BEARDSLEY: Taylor called French unions crazy, and said he'd open a factory in China, pay workers a fraction of French salaries, and export those tires back to France. The letter provoked a firestorm when it was published in the French press. In his written response, Montebourg called Taylor extremist and insulting. If Titan's tires are imported to France, threatened Montebourg, I'll make sure they're inspected with particular zeal. The epistolary war was entertaining, but it also struck a nerve.

UNIDENTIFIED MAN: (French spoken)

BEARDSLEY: On Tuesday, workers at the ailing Goodyear plant came out in protest, angry about how they'd been portrayed in the media.

DAVID MERA: (French spoken)

BEARDSLEY: We're not lazy, says David Mera, who remembers Taylor's visit very well and describes him as walking with a cowboy swagger. He visited a wing of the plant that was at half capacity, says Mera. We want to work more. Goodyear reduced capacity at the Amiens plant five years ago when the union refused to accept layoffs. But workers ask why they should lose their jobs when the company is hugely profitable. In this crowd, the boss is always looking to exploit the worker. Morry Taylor fits that bill perfectly, says Michael Wamen, head of the plant's union.

MICHAEL WAMEN: (Through translator) He has no scruples. He made a fortune, and yet he wants to produce his tires in China at one euro an hour. He should hold off a bit. Maybe soon he'll be able to get his tires made for 30 cents an hour by children in Bangladesh.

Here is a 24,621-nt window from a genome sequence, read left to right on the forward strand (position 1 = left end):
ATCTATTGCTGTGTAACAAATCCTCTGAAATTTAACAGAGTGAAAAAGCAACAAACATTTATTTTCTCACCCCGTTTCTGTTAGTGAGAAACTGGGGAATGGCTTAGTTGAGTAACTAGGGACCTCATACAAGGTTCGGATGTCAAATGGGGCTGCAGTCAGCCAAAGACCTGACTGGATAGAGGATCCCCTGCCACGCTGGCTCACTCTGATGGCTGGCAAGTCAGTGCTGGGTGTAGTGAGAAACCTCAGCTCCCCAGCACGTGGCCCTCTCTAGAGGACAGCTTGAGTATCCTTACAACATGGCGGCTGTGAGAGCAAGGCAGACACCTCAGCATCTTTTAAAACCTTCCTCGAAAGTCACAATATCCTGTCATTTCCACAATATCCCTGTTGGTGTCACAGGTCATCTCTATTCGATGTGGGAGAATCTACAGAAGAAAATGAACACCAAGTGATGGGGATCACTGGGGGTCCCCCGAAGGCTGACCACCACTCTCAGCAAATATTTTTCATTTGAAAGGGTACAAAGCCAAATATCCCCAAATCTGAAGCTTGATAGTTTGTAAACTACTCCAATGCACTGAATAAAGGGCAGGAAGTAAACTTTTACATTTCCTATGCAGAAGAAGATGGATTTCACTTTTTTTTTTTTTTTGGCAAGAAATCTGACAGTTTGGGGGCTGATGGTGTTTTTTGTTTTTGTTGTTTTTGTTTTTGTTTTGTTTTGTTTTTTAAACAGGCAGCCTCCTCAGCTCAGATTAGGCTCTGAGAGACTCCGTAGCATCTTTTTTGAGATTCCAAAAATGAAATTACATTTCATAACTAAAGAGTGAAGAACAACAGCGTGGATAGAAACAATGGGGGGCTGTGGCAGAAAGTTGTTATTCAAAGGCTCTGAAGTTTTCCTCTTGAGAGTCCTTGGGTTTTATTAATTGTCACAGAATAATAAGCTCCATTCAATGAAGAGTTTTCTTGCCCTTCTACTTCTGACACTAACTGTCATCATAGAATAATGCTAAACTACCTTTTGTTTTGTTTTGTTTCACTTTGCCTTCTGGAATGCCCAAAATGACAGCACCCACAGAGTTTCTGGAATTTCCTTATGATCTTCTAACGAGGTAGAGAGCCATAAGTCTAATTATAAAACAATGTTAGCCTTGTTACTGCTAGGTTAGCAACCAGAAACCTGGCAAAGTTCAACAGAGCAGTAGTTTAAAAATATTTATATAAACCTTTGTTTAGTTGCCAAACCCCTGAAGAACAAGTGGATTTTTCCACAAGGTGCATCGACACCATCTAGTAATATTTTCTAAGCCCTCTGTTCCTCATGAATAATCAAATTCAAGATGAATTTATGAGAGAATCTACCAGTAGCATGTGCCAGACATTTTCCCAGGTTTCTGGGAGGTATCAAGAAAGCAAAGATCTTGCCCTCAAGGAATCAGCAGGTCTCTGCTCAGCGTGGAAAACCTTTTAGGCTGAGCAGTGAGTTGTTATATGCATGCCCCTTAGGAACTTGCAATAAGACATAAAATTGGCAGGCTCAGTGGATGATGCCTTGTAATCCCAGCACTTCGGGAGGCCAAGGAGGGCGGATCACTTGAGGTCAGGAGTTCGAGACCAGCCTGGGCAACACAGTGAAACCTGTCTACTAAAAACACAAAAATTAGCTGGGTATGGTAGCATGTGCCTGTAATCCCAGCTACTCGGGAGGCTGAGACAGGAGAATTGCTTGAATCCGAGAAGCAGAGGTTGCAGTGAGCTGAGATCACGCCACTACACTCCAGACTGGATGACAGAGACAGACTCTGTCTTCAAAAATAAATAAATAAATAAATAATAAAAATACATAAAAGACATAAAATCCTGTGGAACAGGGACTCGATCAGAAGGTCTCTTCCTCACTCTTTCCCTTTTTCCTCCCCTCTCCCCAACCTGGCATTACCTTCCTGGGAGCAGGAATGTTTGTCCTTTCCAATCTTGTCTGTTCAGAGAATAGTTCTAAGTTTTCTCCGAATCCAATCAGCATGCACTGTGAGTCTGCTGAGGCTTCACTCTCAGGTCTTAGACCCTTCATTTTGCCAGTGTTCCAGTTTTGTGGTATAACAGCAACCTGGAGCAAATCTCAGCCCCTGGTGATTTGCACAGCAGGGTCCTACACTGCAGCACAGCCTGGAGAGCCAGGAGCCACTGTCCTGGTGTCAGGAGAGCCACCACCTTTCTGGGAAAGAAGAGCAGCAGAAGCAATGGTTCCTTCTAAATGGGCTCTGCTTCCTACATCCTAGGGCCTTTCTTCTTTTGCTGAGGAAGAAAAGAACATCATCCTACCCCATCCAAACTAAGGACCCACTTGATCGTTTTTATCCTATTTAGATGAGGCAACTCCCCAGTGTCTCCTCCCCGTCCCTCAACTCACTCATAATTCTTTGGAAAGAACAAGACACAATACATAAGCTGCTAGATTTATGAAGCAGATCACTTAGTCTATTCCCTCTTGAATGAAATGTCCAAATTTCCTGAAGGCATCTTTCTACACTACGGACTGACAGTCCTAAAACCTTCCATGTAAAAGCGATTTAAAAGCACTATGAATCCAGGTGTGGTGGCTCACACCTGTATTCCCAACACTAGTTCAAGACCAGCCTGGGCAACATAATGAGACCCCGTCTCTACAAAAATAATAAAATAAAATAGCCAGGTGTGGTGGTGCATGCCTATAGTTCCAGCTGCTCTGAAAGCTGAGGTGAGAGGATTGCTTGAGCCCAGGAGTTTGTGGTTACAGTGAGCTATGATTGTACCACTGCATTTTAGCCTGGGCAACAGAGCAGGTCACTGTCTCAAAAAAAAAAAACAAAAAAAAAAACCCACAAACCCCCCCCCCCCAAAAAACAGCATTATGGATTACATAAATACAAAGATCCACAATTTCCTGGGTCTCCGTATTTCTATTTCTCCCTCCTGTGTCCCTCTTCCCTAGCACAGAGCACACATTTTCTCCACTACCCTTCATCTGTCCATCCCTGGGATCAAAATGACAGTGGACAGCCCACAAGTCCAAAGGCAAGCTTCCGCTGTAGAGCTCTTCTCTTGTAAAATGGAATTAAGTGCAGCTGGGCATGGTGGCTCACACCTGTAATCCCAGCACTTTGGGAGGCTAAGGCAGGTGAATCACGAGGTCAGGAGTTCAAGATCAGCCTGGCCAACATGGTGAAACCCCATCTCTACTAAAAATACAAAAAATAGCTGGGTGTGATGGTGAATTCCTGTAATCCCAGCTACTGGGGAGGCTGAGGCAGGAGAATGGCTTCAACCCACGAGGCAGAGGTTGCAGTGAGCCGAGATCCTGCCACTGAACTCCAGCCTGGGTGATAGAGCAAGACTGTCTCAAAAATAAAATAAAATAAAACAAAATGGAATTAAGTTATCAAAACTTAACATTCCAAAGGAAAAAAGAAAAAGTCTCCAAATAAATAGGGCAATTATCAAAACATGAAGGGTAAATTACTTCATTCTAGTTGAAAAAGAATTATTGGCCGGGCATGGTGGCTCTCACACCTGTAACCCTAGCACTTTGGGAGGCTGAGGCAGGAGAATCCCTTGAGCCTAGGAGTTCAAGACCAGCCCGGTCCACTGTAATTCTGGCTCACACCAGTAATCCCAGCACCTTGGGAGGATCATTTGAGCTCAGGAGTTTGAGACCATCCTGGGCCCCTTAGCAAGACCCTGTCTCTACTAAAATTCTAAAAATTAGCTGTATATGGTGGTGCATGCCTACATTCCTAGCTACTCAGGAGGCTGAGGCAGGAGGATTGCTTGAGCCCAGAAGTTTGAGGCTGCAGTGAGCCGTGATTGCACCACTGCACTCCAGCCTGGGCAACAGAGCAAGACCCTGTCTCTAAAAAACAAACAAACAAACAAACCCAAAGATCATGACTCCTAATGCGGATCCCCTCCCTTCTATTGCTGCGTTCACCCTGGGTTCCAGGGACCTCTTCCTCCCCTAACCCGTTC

BEARDSLEY: As they head for lunch under tents set out in front of the town hall, the workers say they don't earn big salaries - between 18 and $30,000 dollars a year. But one can't help but wonder whether the protective French employment model can survive in a globalized world. The episode has been an embarrassment for President Francois Hollande, who's struggling with high unemployment and an image that France is an unfriendly place for business. And it's not the first time his young, firebrand minister for industrial renewal has caused him headaches. Economist Jean Gilles Malliarakis says Montebourg leaked Taylor's letter to become a hero to the far left.

JEAN GILLES MALLIARAKIS: He is absolutely a demagogue. (French spoken)

BEARDSLEY: Malliarakis says French people know there's truth in what Taylor said. As protesting Goodyear workers stack up and set fire to an enormous pile of tires for the cameras, one can't help but notice the Dunlop plant right across the street, humming right along with no problems. The difference, I'm told, is instead of confrontation, unions and bosses there hammered out an agreement. Unions agreed to work longer, more difficult shifts and the bosses agreed to invest $50 million in the plant to keep it running. Eleanor Beardsley, NPR News. Transcript provided by NPR, Copyright NPR.